GSEA pvalue output of 0.0. Can I make it more specific?
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14 months ago
RNAseqer ▴ 160

I would like to know the exact pvalue Im getting from GSEA. However, GSEA reports a pvalue of 0.0 whenever the value is lower than 1/ # of permutations. The manual recommends upping the number of permutations to get a more specific pvalue, however I would like, if possible, to get the exact pvalue for this number of permutations (1000.) Is there a setting I can change to get the program to output the exact value without rounding it off to 0.0? Thanks!

GSEA P-value • 791 views
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You will almost never be able to calculate a exact p-value using permutations. To have a chance you would need to be able to calculate through all possible permutations of the data. But even doing so it is possible that you will never have a simulated value as or more extreme than the observed.

If no simulated observations were as or more extreme than observed after 1000 iterations, your real p-value is likely much smaller than your threshold value anyway, so I wouldn't worry about it.

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The number of permutation gives you a upper bound on the "real" p-value. If you make 1000 you can say your real p-value < 0.001, if you make 10000 (and the output is 0 again) you can say it is < 0.0001.

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7 months ago
Gordon Smyth ★ 3.4k

See

Phipson, B, and Smyth, GK (2010). Permutation p-values should never be zero: calculating exact p-values when permutations are randomly drawn. Statistical Applications in Genetics and Molecular Biology Volume 9, Issue 1, Article 39. http://arxiv.org/abs/1603.05766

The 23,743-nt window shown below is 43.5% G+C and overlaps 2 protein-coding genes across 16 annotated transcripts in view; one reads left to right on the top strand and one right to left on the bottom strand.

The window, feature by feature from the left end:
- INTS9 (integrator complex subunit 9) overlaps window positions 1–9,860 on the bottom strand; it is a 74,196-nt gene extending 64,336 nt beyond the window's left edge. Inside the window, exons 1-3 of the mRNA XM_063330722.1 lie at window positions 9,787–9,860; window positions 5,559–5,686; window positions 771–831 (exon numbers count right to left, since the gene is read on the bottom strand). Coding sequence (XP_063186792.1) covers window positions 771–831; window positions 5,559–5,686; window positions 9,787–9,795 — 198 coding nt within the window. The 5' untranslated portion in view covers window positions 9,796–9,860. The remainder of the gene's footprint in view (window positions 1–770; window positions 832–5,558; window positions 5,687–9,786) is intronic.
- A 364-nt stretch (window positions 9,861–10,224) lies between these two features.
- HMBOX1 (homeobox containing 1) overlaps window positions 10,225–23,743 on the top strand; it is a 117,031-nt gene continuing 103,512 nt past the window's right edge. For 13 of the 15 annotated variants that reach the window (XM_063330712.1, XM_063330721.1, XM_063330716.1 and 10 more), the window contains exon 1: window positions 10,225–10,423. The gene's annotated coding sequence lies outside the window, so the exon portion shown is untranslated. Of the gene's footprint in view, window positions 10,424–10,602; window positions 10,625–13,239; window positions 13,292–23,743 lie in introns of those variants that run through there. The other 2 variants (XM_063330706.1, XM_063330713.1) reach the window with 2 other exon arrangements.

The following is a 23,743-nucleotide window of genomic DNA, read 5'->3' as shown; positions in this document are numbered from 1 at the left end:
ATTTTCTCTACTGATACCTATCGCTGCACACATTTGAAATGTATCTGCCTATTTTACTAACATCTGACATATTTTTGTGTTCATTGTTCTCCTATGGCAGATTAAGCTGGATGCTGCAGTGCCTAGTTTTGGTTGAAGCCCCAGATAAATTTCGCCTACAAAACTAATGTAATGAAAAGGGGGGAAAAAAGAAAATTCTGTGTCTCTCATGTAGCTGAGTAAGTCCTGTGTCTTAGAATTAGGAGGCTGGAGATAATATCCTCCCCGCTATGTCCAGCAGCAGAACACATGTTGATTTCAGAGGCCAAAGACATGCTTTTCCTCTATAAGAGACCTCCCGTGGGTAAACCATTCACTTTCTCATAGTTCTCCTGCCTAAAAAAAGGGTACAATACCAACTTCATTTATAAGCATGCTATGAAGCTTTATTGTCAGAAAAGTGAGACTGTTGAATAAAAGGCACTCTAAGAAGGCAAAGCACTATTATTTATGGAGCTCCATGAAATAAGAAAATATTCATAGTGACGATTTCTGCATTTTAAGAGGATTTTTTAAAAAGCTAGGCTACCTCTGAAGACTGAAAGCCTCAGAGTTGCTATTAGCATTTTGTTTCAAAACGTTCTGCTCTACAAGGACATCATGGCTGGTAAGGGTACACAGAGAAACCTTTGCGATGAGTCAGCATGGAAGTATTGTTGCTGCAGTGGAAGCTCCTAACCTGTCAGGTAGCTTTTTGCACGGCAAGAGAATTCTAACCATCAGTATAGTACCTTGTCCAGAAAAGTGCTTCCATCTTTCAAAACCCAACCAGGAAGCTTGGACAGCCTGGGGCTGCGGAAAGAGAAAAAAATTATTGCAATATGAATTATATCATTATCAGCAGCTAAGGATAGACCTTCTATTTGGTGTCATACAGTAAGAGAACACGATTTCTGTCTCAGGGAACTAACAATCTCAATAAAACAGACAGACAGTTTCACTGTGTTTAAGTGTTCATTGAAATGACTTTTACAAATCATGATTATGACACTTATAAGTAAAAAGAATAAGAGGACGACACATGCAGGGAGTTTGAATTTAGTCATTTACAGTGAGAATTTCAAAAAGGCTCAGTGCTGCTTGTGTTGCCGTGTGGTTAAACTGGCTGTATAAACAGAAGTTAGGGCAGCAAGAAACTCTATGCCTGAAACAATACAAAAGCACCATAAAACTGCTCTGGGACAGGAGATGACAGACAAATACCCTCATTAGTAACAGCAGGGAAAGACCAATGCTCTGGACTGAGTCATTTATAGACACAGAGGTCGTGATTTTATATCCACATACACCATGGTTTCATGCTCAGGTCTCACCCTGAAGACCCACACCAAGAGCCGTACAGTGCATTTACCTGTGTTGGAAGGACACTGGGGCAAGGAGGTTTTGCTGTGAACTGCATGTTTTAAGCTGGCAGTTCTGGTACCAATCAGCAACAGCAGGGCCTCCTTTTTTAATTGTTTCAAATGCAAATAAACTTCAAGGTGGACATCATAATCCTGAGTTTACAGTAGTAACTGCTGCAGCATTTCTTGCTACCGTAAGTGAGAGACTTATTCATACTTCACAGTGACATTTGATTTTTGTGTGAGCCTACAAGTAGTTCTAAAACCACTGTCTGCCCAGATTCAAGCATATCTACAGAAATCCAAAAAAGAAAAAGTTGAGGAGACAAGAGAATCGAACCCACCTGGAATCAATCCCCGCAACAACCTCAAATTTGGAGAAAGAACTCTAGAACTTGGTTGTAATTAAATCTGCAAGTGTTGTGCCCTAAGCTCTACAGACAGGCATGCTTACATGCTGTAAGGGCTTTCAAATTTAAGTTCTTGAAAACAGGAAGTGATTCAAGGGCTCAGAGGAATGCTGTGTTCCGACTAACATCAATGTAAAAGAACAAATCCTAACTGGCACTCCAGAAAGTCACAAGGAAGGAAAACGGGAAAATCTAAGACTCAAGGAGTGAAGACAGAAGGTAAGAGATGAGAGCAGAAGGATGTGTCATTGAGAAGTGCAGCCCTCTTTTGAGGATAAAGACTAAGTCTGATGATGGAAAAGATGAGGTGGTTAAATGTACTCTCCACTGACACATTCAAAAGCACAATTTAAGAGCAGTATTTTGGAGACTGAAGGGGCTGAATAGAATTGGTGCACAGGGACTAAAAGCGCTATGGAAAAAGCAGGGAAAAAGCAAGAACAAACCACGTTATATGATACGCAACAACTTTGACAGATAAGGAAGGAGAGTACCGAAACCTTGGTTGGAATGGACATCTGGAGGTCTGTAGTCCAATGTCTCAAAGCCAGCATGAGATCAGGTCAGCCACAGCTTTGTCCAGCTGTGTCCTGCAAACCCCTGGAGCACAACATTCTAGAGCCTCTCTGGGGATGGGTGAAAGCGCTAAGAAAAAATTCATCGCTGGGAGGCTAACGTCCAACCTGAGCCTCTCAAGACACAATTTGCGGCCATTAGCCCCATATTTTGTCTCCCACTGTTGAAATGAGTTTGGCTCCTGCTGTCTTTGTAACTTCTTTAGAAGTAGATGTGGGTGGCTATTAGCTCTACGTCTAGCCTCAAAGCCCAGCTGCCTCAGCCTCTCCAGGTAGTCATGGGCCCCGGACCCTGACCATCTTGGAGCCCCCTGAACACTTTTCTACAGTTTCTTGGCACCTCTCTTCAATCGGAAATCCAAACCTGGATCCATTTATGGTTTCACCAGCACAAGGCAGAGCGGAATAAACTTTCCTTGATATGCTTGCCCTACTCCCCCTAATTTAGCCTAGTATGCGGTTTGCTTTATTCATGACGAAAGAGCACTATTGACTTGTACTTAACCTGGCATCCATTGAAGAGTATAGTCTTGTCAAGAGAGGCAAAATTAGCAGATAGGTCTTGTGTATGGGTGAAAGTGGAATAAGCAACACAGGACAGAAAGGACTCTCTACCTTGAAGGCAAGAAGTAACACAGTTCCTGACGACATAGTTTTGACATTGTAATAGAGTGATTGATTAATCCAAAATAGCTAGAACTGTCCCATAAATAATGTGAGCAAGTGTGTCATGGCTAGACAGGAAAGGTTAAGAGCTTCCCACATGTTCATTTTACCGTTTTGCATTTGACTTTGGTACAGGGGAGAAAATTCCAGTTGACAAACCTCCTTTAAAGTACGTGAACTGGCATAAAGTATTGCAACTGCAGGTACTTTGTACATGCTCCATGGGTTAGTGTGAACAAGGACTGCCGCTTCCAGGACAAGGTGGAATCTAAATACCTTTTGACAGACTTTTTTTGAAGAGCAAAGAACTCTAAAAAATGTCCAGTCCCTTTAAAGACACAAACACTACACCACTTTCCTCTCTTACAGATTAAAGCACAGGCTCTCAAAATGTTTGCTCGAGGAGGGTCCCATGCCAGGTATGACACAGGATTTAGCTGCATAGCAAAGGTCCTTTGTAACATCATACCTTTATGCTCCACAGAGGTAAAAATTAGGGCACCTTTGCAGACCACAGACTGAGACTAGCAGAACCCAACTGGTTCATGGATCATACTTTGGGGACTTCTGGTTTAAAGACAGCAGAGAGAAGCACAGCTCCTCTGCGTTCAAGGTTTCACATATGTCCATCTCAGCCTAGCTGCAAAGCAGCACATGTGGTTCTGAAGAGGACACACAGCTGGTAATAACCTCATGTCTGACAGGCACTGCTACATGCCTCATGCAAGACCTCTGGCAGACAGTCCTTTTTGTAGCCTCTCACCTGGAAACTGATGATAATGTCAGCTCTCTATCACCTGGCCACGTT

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7 months ago
alserg ▴ 730

It's rather hard to get a proper P-value estimation from Broad GSEA if the reported value is zero. As people mention in comments if you have n permutations and get a zero P-value you should look at it as the statement that the true P-value is < 1/n. Alternatively, if you need a particular number, you can estimate it as 1/(n+1), as suggested in Phipson&Smyth. However, this would be incorrect for Broad GSEA P-value, as they are defined as Pr(ES >= x)/Pr(ES >= 0) for positive enrichment score and Pr(ES <= x)/Pr(ES <= 0) for negative ones. The normalization for Pr(ES >= 0) make the minimal possible P-value to be around 2/n, not 1/n, so some adjustments have to be made to <= 1/n and 1/(n+1) estimations, which is hard to do because some interim values are not reported.

That said, if you are interested in pre-ranked GSEA, I recommend you to look at fgsea R package that we developed (https://www.bioconductor.org/packages/release/bioc/html/fgsea.html, https://www.biorxiv.org/content/10.1101/060012v3). There we have implemented an algorithm to accurately estimate arbitrarily low GSEA P-values, so there are no zero P-value estimates.

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